Alpinestars ‘B.A.S.I.C’ (SVS)

The problem with any music industry buzz is the knowledge that the buzz quickly fades and the act stagnates and often dies. The number of acts that have been slapped by “the buzz” and then left to fester is many, the ones that soldier on and actually have anything that resembles a career are few.

So here is one of the acts that got stung by the buzz and faded gently into the background, leaving behind a debut album that was an almost perfect lesson in using analogue synths indie style. As a young A&R scout at the time, we’re talking 2000 here, this band were very different to anything that was on my radar. And therein lies the joy.

Crawling from the ashes of two nondescript late 1990s Manchester bands, Richard Woolgar and Glyn Thomas began Alpinestars after dropping the original name, Maxim, before their first gig. A hastily arranged favour for a promoter mate of theirs, the name was taken from Richard’s push bike.

The journey from this point to the release of ‘B.A.S.I.C.’ (‘Beginner’s All-Purpose Symbolic Instruction Code’) was swift, even taking into account the three EPs that preceded its release. If anything, its basic approach (pun intended) was its strength. Even when the duo attempted to go out live, there were accompanied by many bells and whistles that tried to over compensate for its perceived lack of visual excitement.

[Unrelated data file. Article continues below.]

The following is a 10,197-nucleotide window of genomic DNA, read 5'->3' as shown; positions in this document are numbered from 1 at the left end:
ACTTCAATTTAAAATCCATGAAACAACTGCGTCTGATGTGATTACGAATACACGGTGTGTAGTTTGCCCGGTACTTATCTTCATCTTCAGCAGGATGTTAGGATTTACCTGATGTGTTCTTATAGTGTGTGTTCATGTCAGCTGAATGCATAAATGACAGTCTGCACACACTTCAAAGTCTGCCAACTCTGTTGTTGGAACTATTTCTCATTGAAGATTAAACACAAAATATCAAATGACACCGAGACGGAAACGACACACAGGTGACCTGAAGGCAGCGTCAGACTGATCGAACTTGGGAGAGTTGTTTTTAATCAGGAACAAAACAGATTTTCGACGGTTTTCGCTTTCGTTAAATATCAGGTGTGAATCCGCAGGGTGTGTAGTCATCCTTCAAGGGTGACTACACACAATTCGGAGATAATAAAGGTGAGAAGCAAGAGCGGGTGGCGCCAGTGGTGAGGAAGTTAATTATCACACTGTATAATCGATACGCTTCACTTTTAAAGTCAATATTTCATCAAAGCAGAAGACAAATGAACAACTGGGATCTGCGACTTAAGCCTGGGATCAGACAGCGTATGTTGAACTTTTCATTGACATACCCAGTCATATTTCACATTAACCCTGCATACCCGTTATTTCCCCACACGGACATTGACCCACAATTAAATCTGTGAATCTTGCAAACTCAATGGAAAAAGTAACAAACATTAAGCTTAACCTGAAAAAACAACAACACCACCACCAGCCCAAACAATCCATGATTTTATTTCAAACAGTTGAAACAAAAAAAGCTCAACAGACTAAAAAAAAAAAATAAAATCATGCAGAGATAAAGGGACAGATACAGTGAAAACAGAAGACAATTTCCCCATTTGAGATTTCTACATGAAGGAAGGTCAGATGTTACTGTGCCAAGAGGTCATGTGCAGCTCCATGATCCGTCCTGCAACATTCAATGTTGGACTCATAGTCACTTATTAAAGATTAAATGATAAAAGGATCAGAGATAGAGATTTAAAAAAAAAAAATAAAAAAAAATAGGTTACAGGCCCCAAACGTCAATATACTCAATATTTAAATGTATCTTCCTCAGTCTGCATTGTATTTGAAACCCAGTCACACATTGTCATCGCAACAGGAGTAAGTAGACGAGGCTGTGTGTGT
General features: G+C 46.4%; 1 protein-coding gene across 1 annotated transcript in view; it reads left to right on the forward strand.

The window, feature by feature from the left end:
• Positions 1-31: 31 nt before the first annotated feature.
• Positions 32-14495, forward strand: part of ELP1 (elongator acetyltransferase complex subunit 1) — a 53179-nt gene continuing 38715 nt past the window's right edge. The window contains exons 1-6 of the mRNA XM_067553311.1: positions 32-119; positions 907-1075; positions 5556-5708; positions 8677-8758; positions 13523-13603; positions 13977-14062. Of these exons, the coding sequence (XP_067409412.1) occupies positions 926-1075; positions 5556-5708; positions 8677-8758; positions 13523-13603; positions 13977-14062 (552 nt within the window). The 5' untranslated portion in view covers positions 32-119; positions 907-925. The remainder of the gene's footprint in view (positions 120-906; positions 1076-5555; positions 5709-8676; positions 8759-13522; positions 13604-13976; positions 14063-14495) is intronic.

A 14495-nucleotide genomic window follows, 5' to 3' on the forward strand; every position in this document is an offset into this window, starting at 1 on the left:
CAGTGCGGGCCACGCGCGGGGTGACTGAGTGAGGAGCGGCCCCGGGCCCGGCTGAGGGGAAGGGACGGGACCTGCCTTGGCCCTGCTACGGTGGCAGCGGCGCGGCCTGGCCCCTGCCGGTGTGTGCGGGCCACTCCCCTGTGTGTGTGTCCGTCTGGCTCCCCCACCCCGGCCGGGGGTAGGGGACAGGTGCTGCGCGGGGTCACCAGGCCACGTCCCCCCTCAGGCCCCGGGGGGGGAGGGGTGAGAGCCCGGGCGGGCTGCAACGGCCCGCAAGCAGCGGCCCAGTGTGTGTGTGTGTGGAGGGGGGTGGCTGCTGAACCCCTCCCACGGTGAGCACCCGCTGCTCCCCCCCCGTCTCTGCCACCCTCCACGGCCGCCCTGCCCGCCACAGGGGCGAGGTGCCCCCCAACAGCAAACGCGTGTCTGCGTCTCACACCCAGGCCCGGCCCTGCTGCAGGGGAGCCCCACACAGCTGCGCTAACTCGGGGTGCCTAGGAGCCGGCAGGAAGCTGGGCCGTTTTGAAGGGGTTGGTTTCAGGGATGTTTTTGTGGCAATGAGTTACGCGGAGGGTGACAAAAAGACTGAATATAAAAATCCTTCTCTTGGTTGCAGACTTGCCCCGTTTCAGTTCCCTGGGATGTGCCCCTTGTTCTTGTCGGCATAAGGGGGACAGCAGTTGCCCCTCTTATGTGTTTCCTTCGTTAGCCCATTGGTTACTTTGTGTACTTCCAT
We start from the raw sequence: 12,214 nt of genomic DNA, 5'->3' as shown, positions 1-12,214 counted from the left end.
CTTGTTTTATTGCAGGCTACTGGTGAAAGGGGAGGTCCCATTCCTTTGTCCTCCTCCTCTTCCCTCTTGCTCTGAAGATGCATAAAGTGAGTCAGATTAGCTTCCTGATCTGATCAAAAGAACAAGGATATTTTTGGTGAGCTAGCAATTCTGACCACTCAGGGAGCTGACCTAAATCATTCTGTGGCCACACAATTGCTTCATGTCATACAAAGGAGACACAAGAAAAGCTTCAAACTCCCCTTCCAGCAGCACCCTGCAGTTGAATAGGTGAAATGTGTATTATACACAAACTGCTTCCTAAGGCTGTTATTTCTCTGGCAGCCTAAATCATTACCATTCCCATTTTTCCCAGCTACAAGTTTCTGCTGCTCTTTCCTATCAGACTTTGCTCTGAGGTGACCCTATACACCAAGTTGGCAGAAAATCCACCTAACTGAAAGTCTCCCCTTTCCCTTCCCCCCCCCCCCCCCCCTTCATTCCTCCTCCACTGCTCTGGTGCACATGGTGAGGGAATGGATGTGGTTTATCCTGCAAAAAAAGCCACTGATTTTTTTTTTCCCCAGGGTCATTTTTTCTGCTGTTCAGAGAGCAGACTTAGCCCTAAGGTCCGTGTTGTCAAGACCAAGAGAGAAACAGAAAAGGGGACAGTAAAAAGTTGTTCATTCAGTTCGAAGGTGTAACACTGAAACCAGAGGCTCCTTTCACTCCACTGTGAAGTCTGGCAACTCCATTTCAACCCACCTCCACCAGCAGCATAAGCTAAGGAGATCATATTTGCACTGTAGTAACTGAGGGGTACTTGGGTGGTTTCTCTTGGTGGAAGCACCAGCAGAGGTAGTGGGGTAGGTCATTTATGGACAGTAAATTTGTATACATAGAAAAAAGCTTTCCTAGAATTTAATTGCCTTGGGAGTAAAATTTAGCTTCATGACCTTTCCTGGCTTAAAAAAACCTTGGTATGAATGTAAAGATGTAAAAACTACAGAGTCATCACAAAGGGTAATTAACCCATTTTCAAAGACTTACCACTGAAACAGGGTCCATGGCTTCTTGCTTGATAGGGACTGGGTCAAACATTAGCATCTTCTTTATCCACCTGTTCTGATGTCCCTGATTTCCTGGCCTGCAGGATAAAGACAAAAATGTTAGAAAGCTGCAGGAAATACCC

Yet for all the fading of the buzz, ‘B.A.S.I.C.’ is a demandingly powerful debut. The synths whirr and scream, jostling with low-rent drum machine patterns and folktronica-style back rhythms. Thomas was insistent that acoustic guitars were used to fill out the machines and give the album a sense of grounding. ’Size 9’ is a spiralling version of this as is the haunting, almost Chemical Brothers homage ‘You Rescue’. But there are moments that recall a childlike love of The Human League’s ‘Travelogue’ era (‘Jump Jet’ or the ‘Interlaken’ single B-side ‘Discothug’ from the same sessions), as well as the endearing value of ‘Cresta La Wave’, which wouldn’t have been out of place if it had rocked up on Dindisc in 1980.

As with all these DIY ethic records it was self produced and thus its overall clout was possibly diminished as musicians aren’t necessarily producers. But as an effort from two bright Mancunian lads who had been drowning in a sea of post-Britpop guitars, ‘B.A.S.I.C.’ is still now very refreshing, catchily digestible and could easily beat pretty much all-comers in a synth off.

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